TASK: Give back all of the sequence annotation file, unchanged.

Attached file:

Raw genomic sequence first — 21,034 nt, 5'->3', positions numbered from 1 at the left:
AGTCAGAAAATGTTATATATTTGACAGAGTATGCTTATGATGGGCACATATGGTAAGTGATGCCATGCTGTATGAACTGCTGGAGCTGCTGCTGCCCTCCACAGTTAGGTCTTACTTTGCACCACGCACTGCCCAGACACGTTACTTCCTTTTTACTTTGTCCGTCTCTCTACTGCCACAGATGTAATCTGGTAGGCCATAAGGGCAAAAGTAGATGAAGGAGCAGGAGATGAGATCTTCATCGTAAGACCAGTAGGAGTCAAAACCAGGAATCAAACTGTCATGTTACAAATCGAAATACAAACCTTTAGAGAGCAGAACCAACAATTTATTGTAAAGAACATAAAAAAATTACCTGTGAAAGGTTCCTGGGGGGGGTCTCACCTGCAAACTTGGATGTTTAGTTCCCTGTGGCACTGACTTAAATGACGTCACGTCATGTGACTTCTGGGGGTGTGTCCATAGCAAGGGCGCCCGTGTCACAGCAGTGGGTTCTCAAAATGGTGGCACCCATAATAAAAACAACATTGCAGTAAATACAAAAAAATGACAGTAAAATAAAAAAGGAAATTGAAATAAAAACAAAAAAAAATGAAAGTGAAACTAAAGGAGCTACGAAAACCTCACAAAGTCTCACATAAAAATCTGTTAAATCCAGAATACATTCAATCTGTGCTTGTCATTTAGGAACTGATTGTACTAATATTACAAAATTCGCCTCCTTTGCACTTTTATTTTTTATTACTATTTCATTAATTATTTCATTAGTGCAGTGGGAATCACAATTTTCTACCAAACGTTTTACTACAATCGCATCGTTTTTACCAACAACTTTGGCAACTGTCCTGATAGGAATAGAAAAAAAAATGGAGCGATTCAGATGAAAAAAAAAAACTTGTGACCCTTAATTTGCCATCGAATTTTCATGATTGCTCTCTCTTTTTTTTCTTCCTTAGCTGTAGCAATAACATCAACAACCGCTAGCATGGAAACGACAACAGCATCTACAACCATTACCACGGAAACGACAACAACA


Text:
Raw genomic sequence first — 21,034 nt, 5'->3', positions numbered from 1 at the left:
AGTCAGAAAATGTTATATATTTGACAGAGTATGCTTATGATGGGCACATATGGTAAGTGATGCCATGCTGTATGAACTGCTGGAGCTGCTGCTGCCCTCCACAGTTAGGTCTTACTTTGCACCACGCACTGCCCAGACACGTTACTTCCTTTTTACTTTGTCCGTCTCTCTACTGCCACAGATGTAATCTGGTAGGCCATAAGGGCAAAAGTAGATGAAGGAGCAGGAGATGAGATCTTCATCGTAAGACCAGTAGGAGTCAAAACCAGGAATCAAACTGTCATGTTACAAATCGAAATACAAACCTTTAGAGAGCAGAACCAACAATTTATTGTAAAGAACATAAAAAAATTACCTGTGAAAGGTTCCTGGGGGGGGTCTCACCTGCAAACTTGGATGTTTAGTTCCCTGTGGCACTGACTTAAATGACGTCACGTCATGTGACTTCTGGGGGTGTGTCCATAGCAAGGGCGCCCGTGTCACAGCAGTGGGTTCTCAAAATGGTGGCACCCATAATAAAAACAACATTGCAGTAAATACAAAAAAATGACAGTAAAATAAAAAAGGAAATTGAAATAAAAACAAAAAAAAATGAAAGTGAAACTAAAGGAGCTACGAAAACCTCACAAAGTCTCACATAAAAATCTGTTAAATCCAGAATACATTCAATCTGTGCTTGTCATTTAGGAACTGATTGTACTAATATTACAAAATTCGCCTCCTTTGCACTTTTATTTTTTATTACTATTTCATTAATTATTTCATTAGTGCAGTGGGAATCACAATTTTCTACCAAACGTTTTACTACAATCGCATCGTTTTTACCAACAACTTTGGCAACTGTCCTGATAGGAATAGAAAAAAAAATGGAGCGATTCAGATGAAAAAAAAAAACTTGTGACCCTTAATTTGCCATCGAATTTTCATGATTGCTCTCTCTTTTTTTTCTTCCTTAGCTGTAGCAATAACATCAACAACCGCTAGCATGGAAACGACAACAGCATCTACAACCATTACCACGGAAACGACAACAACA